Mumbai Police (2013) #SherylPuthur


Directed By: Rosshan Andrrews

Written By: Bobby-Sanjay


Prithviraj Sukumaran– ACP Antony Moses

Jayasurya – ACP Aaryan Jacob

Rahman – CP Farhan Ashraf

Hima Davis –Rebecca

Aparna Nair – Rakhee Menon

Deepa Rahul Ishwar – Annie Farhan

Nihal Pillai – Pilot

Language: Malayalam                                                 Genre: Crime-Thriller

Rosshan Andrrews’ 2013 crime-thriller Mumbai Police is a psychological study into the drives and motivations of a person. It is about the various masks we wear; how we project ourselves and how guilt and regret when entwined can bring out traumatic responses.

The story revolves around ACP Antony Moses aka Rascal Moses (Prithviraj) a rather aggressive police officer who is known for his ruthless methodology and ability to get work done, the means no bar.

He is investigating the murder of his friend and colleague ACP Aaryan Jacob (Jayasurya) and finds a vital clue to the identity of the murderer and in fact actually knows who killed him but before he can confide everything to his senior officer CP Farhan Ashraf (Rahman) – he is involved in an almost fatal accident. He survives it physically but his memory doesn’t.

Now an amnesiac Antony Moses has to solve this high profile case and figure out who the killer is before time runs out. It becomes a cat and mouse game but what is unclear is who the cat is and who is the mouse.

Antony Moses B, the amnesiac, needs to find out what Antony Moses A knew and bring it to light. Yet he cannot recognise friend or foe and Antony Moses A had a lot of foes. He is randomly attacked by people, yet his kinaesthetic memory of fighting saves him. It also becomes clear that Antony Moses A was trying to protect someone, because the entire investigation is full of subterfuge. So suddenly, everyone is suspicious.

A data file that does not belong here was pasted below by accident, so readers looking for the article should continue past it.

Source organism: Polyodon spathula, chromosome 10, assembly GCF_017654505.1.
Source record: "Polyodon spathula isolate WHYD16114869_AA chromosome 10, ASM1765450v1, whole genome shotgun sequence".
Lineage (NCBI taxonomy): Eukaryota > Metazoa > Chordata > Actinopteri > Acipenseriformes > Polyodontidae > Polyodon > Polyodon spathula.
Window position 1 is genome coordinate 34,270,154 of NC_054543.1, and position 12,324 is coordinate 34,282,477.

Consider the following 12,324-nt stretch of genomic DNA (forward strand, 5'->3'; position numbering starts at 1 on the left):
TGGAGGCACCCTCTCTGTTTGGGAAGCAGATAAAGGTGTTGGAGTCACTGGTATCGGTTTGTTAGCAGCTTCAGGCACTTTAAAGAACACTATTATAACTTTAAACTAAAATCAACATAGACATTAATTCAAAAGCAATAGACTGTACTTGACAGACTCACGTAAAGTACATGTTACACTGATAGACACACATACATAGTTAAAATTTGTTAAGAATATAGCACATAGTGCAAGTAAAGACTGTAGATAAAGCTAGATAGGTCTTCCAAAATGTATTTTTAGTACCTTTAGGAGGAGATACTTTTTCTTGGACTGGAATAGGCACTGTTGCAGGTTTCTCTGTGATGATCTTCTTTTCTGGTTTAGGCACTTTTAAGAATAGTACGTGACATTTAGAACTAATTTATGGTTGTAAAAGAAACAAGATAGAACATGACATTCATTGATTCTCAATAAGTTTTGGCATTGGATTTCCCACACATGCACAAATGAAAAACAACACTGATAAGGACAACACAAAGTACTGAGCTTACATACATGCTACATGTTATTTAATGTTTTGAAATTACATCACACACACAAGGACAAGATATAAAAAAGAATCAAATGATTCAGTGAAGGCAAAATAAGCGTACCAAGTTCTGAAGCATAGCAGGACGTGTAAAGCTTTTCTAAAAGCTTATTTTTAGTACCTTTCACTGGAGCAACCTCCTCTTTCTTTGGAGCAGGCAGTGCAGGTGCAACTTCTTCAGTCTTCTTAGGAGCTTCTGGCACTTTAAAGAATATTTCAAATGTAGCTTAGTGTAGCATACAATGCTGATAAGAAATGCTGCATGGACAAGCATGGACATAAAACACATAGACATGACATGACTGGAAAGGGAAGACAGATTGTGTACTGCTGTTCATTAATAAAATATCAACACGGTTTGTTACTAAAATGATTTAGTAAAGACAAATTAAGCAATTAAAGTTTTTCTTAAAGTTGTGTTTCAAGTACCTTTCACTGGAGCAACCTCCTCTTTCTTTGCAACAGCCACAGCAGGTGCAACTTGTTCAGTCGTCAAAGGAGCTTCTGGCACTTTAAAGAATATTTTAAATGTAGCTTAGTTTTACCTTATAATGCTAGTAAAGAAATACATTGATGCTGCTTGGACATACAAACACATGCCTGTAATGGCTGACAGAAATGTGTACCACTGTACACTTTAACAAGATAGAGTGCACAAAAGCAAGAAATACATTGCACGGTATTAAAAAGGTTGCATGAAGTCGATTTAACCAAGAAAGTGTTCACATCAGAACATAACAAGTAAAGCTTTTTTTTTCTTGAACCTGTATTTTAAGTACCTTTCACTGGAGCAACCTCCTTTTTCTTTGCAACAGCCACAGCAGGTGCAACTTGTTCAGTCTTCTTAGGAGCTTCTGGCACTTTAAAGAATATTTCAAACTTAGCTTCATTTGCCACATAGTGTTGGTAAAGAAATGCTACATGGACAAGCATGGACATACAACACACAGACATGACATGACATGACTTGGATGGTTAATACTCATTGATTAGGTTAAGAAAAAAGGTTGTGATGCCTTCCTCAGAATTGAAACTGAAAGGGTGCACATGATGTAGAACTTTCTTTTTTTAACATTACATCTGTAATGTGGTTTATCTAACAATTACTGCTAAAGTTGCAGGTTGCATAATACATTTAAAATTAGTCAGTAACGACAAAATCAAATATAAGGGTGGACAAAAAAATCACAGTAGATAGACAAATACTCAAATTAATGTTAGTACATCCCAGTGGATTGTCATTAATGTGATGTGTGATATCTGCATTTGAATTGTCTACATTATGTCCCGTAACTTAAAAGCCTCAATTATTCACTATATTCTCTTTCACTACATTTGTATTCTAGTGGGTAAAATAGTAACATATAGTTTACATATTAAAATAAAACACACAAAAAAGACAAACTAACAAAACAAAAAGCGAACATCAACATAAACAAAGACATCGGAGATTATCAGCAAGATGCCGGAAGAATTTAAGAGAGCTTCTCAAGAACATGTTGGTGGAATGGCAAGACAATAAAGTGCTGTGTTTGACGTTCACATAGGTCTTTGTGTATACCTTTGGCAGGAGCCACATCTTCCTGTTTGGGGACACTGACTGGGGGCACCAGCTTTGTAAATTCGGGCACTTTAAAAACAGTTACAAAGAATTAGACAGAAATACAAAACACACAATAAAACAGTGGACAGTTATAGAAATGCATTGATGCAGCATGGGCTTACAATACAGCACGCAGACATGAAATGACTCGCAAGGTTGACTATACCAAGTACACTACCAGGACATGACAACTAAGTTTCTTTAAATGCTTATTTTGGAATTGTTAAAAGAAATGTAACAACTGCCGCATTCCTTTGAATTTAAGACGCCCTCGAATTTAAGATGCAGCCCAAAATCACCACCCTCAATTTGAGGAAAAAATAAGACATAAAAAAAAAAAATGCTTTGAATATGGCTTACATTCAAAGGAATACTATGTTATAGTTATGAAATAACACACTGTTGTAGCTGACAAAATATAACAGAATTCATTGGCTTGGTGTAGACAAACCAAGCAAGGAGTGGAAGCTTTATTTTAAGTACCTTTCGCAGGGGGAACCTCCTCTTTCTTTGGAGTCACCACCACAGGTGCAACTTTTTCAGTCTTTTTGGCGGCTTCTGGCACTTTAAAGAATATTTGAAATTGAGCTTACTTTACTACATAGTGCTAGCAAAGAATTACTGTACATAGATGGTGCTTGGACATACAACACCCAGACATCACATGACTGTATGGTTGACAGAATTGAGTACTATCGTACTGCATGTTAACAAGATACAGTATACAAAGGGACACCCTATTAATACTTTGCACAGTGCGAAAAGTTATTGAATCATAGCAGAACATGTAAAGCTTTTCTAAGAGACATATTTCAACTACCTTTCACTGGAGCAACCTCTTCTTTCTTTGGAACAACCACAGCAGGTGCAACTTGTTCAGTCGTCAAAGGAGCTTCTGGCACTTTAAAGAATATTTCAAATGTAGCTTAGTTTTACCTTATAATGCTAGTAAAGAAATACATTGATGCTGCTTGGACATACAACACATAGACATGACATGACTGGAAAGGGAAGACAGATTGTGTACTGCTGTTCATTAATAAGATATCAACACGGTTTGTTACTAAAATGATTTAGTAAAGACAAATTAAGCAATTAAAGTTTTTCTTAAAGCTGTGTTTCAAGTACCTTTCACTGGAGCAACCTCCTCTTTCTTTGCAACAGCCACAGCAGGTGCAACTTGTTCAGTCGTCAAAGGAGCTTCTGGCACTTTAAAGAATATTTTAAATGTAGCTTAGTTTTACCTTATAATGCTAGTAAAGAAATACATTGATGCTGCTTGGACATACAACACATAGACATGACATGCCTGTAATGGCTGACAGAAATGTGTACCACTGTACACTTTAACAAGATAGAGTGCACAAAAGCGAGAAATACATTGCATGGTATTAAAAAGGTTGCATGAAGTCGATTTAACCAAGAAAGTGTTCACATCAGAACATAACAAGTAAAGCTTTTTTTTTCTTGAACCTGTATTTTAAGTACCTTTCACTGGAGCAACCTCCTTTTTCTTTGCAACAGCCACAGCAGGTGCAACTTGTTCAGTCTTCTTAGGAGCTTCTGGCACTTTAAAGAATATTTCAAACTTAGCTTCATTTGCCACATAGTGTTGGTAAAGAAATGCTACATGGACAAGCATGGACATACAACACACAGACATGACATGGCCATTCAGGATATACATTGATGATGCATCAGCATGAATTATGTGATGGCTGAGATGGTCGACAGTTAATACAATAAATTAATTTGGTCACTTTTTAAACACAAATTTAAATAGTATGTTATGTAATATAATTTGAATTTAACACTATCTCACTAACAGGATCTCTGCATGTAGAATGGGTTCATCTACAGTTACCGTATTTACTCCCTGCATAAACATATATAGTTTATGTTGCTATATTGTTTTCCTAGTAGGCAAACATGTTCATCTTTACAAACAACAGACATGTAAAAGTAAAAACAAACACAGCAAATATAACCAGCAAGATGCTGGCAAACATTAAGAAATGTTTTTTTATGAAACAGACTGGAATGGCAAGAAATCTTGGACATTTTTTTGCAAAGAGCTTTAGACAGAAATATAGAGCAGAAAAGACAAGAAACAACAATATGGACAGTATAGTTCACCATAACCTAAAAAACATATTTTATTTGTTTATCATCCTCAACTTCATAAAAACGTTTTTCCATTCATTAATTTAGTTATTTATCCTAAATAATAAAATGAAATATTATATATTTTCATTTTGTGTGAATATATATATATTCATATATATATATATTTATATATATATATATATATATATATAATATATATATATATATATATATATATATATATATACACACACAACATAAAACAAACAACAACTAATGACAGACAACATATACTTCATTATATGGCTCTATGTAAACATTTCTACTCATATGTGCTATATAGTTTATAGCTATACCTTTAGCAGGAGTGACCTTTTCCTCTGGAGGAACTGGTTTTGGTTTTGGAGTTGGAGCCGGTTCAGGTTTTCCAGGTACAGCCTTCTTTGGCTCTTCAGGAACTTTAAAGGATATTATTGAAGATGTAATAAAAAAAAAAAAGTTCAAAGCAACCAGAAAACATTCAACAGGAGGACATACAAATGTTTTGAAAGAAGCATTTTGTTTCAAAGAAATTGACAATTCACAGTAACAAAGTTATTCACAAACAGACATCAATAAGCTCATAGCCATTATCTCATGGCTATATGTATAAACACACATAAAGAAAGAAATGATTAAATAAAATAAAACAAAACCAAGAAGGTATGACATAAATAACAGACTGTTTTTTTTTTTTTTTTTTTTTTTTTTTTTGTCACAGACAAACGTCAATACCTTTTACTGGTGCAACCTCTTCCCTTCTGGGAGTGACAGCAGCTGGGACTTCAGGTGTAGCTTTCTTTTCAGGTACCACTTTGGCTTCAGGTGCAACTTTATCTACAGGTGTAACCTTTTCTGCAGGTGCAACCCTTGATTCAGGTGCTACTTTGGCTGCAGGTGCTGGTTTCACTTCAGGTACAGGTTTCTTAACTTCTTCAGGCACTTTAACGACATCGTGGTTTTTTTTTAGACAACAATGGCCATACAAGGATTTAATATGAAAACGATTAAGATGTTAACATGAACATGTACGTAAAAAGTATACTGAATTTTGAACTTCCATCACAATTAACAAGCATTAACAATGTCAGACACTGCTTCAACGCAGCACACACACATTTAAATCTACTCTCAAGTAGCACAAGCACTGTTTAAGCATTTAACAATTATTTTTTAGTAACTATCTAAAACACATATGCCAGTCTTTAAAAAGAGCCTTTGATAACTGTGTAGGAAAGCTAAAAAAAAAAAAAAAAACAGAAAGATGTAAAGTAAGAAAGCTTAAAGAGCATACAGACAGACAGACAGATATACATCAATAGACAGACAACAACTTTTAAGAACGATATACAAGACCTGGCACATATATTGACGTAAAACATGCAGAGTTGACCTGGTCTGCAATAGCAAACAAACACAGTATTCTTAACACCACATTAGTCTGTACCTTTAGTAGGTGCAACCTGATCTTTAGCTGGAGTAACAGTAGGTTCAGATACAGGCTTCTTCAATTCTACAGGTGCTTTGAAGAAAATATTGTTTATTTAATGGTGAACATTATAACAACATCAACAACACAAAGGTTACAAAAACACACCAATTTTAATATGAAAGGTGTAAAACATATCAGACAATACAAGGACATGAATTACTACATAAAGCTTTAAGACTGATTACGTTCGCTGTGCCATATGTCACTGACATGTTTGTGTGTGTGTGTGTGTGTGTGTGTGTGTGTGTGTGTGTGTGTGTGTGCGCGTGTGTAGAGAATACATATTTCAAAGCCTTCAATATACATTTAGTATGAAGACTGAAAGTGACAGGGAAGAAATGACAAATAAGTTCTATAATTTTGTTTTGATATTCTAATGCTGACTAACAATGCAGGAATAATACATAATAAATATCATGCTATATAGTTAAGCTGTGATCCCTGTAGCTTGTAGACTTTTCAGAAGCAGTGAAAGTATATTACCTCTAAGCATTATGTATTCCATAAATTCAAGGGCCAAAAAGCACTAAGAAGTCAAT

But more than a murder, it is about identity. It is about machismo in all male organisations and what defines masculinity. How aggression can be used as a mask. Also when certain aspects of identity are hidden to us because of a loss of memory then certain behaviour patterns are lost. There are also many references to the duties of a police officer, the oath they take – how everything is a rigidly defined system that has everything clearly stated as rules. And deviations are not allowed.

A telling scene in the film, when Antony Moses B is contemplating who he is and has only questions but no answers. He realises he will understand better only if he dons the uniform. So the shot has Antony Moses looking at his wardrobe and then turning towards his uniform that is propped on a hanger. He walks towards it and his shadow looms over it to form a shadowy head above the collar. Almost like, he is in the dark about the identity of this person and what lies behind the uniform.

What stands out is the very moving portrayal by Prithviraj as ACP Antony Moses; especially when certain damaging revelations are made. Certain sequences seem rather stereotypical but that might have to do with a limited understanding of certain behaviour patterns. Nevertheless, it is a film that gives a rather realistic portrayal of things that are generally left unspoken.

Celluloid (2013) #SherylPuthur


Directed By: Kamal